Moyal Medal

Moyal Medal

The Moyal Medal is awarded annually by Macquarie University for research contributions to mathematics, physics or statistics, the areas of research of the late Professor José Enrique Moyal who was Professor of Mathematics at Macquarie University for five years from 1973 to 1977.

José Enrique Moyal

José Enrique Moyal

Born in Jerusalem on 1 October 1910

Died in Canberra on 22 May 1998

Joe Moyal was one of Australia’s most remarkable scientists. His insight into the interaction between mathematics, physics and statistics led him to make contributions to these disciplines which have had far-reaching ramifications in all three fields. The Moyal formalism which he introduced in 1949 is being developed today in physics as the Moyal quantum mechanics.

Born and raised in Palestine under the British Mandate, he went to France to study and then work in electrical engineering. He moved to Cambridge to study mathematics, and then returned to Paris to study statistics and theoretical physics.

During the first years of the Second World War, he worked for the British on a secret project together with French scientists in Paris. As the Germans were invading Paris, he could see that this material would come under enemy hands, so co-opted some French troops who were passing by to help him destroy the equipment and records, with the exception of some which he smuggled back to London. Following this, he worked for de Havilland on aircraft design, often taking frequency measures aloft, squashed in the cockpit of developmental fighter planes.

After the war, he started an academic career as a mathematical physicist in Belfast, and then as a statistician in Manchester. At this time, he made fundamental contributions to both fields, introducing the Moyal bracket into physics, and developing the foundations of stochastic processes.

Moyal came to Australia in 1958, and worked for six years in the Department of Statistics at the Institute of Advanced Studies of the Australian National University in Canberra. There he trained several graduate students who are now eminent professors in Australia and the United States, and also made fundamental contributions to the theory of population processes, enabling researchers to track population size as well as the characteristics of individuals.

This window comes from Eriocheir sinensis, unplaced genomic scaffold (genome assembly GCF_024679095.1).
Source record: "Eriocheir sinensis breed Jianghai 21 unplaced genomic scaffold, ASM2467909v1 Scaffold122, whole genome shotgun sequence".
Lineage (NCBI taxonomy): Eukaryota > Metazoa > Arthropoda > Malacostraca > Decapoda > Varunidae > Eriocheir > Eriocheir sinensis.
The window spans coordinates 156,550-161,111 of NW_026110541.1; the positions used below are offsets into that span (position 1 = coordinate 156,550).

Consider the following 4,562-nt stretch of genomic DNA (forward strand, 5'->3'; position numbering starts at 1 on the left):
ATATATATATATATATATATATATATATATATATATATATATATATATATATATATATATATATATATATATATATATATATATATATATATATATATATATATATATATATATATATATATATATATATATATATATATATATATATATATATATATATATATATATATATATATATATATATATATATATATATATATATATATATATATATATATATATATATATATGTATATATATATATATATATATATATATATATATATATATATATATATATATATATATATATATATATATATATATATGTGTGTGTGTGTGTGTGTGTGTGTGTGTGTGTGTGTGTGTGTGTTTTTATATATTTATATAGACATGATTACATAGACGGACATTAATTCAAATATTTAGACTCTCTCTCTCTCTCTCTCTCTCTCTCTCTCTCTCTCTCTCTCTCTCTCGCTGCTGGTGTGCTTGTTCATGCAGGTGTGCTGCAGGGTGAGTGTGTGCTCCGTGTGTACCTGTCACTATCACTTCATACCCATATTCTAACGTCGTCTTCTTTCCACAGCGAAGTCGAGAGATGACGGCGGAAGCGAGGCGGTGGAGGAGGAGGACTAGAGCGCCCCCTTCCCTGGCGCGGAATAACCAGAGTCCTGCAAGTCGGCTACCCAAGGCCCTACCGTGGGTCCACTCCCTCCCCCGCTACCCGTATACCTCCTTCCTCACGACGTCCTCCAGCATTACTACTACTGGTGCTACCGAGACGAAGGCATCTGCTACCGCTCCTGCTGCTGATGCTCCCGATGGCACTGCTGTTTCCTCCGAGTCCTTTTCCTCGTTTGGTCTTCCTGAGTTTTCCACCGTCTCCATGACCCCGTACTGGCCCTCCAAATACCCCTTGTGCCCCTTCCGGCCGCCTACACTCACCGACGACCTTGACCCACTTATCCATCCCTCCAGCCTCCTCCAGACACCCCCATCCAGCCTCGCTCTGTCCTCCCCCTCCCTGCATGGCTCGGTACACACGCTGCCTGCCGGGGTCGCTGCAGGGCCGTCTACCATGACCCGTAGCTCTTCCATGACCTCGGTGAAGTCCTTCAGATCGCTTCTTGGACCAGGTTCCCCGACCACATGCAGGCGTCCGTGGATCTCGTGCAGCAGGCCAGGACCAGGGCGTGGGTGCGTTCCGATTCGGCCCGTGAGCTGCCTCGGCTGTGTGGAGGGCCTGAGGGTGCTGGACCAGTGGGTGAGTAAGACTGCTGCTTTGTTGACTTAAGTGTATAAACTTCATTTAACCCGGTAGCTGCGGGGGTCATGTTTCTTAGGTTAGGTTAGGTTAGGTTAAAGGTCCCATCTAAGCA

He extended this work at the Argonne National Laboratory near Chicago, where he worked from 1964 to 1973 on the peaceful uses of nuclear energy. Following this, he returned to Australia to spend five years as a Professor of Mathematics at Macquarie University. Following his retirement, he went back to Canberra where he maintained his interest in the fundamental questions of science. In 1997, the Australian National University conferred on him the honorary degree of Doctor of Science, stating that “he is one of a diminishing breed of mathematical scientists working in a broad range of fields, in each of which he has made fundamental advances”.

Moyal was also an adventurous scuba diver and an avid wine connoisseur. A more detailed picture of him appeared in the book Breakfast with Beaverbrook by the distinguished historian of science, Ann Moyal, whom he married in 1963. He died in Canberra in 1998, and is survived by Ann and two children from his previous marriage.

Moyal Medal Rules

The recipient of the Moyal Medal will have made distinguished contributions to research in mathematics, physics or statistics. Preference will be given to candidates with cross-disciplinary interests, chiefly across the disciplines of mathematics, physics or statistics, but other disciplines can be involved. The field of research of the recipient will normally, but not necessarily, rotate between the three named disciplines each year.

The recipient can either be an Australian, an Australian resident or someone visiting Australia at the appropriate time, and must give a public lecture, the Moyal Lecture on Mathematics, Physics and Statistics, at Macquarie University in the year that she/he is awarded the Moyal Medal. The Medal will be presented at the lecture.

The Moyal Lecture should be such as to provide an intellectual meeting ground for researchers in these three disciplines from Macquarie University and other universities and research establishments. It is hoped that the public lecture will be accessible to honours and graduate students in these disciplines.

The Moyal Medal Committee will be composed of one representative from each of the disciplines of mathematics, physics and statistics at Macquarie University, plus the Head of the Mathematics Department at Macquarie University who is responsible for ensuring that the Committee discharges its duty. One of the representatives will be Chair of the Committee. The Chair will call the meetings of the Committee and negotiate with the Moyal Medallist to arrange the time of the Moyal Lecture.

The Committee will make recommendations concerning the choice of the Moyal Medallist each year with due regard for the requirement that the Moyal Lecture be given by the recipient in that year.

The recommendation of the Committee will be presented by the Executive Dean of the Faculty of Science and Engineering for approval.

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